Fujian divisions trump politics

PUBLISHED : Wednesday, 24 October, 2007, 12:00am
UPDATED : Wednesday, 24 October, 2007, 12:00am

In the third of our series highlighting major battlegrounds in district council elections next month, Ambrose Leung looks at Eastern district

Internal rivalry, grabs for vacant seats and newcomers challenging established members pose undercurrents that could change the political landscape in Eastern district, despite it being a traditional stronghold for pro-government groups.

While the Democratic Alliance for the Betterment and Progress of Hong Kong has 10 incumbents in the district, all are being challenged by the pan-democratic camp or others.

But the battle drawing attention is not one between pan-democrats and Beijing loyalists - it is what many consider to be a split in the Fujian community, with DAB legislator Choy So-yuk defending her seat in the Kam Ping ward against Fujian elder Charles Chiang Yu-tui.

Ms Choy, who almost lost her seat to 'Long Hair' Leung Kwok-hung in the 2003 district council election when angry voters tried to remove pro-government figures from office, said this time she was in less danger of losing her seat.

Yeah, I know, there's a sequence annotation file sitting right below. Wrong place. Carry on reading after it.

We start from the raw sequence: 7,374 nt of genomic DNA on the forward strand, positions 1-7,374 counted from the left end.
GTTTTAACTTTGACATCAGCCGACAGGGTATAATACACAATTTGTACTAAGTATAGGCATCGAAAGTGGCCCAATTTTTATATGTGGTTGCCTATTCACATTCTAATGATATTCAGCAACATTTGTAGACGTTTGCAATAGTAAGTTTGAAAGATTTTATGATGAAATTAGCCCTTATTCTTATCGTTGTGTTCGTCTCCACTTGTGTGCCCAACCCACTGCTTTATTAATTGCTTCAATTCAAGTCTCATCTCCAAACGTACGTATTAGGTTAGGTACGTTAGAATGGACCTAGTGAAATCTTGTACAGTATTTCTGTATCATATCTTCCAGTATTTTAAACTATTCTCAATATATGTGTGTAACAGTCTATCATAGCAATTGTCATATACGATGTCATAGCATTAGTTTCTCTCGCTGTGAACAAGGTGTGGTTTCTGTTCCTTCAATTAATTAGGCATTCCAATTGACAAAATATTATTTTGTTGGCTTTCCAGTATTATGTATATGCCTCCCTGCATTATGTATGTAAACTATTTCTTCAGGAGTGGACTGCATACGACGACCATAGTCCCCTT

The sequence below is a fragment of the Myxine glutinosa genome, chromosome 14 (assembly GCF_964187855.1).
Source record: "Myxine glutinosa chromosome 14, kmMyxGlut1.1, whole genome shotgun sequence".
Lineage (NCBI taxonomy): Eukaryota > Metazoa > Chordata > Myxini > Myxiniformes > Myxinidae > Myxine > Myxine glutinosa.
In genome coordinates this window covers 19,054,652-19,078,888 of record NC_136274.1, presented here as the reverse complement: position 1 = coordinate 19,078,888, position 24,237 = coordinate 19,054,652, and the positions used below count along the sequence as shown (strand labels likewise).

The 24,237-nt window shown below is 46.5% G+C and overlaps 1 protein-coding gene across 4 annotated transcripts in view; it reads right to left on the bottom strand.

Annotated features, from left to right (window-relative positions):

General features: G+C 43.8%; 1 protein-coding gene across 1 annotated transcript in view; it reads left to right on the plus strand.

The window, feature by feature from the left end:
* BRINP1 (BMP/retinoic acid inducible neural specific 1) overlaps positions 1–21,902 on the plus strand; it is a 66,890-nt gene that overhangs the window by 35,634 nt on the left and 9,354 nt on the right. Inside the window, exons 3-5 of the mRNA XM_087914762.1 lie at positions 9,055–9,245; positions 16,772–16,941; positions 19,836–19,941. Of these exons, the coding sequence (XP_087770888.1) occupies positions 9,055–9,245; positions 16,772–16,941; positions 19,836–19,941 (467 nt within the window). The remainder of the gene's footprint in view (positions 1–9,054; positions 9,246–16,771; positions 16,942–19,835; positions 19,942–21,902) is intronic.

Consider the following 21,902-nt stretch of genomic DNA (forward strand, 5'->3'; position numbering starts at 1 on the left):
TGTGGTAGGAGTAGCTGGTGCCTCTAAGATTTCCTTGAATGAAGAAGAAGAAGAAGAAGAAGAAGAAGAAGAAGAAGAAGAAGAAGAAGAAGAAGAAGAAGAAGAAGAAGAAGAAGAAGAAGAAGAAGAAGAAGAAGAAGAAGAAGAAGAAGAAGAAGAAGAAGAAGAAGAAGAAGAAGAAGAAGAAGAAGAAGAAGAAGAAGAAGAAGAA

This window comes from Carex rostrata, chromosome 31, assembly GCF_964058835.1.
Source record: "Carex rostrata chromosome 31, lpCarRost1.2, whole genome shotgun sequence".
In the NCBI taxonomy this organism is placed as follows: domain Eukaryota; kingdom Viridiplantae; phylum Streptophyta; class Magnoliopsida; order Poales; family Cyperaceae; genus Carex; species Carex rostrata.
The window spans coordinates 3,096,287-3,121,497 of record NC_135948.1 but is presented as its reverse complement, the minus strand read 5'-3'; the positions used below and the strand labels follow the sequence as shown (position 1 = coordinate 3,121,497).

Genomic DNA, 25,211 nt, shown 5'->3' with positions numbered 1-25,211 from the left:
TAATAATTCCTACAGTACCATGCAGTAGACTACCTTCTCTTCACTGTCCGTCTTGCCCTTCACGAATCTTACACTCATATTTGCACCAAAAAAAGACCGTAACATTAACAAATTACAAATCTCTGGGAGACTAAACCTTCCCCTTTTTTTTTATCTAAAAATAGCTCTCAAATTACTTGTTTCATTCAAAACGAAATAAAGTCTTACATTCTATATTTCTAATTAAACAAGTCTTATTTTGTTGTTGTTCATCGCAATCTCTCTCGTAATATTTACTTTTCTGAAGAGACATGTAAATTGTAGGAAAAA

'Who says the Fujian community is splitting? Are we splitting only because some people claim to be supported by our clan and have challenged me? I will stand firm and I don't care what is coming at me. People have to do real work to earn their seats,' she said.

Ms Choy, who is seeking a third term of office in the small community with close clan links, said she believed 'the vast majority of Fujian people are patriotic and love Hong Kong' - political jargon that usually means supporting the DAB. But this appears precisely the strategy deployed by Mr Chiang, a veteran in the patriotic camp who helped Ms Choy's campaign in 2003.

Mr Chiang is head of a civic education group and leader of a youth welfare organisation.

He claims to have close links with the central government's Liaison Office, and said that with everything else being equal, he had an edge over Ms Choy in district knowledge.

'This is not a political split, because whoever voters vote for, the councillor will be a patriot,' he said. 'Since Ms Choy is always so busy with her work in the legislature, I think residents will welcome someone who can devote his whole attention to their pressing needs.'

The DAB has also fielded several first-timers to challenge pan-democrat incumbents, taking the initiative to groom second-tier members.

Eastern District

Number of constituencies: 37

Number of candidates: 74

Number of voters: 309,695

Estimated population: 581,918

Candidates breakdown:

Democratic Party: 10

Civic Party: 6

DAB: 20

Liberal Party: 3

Others: 35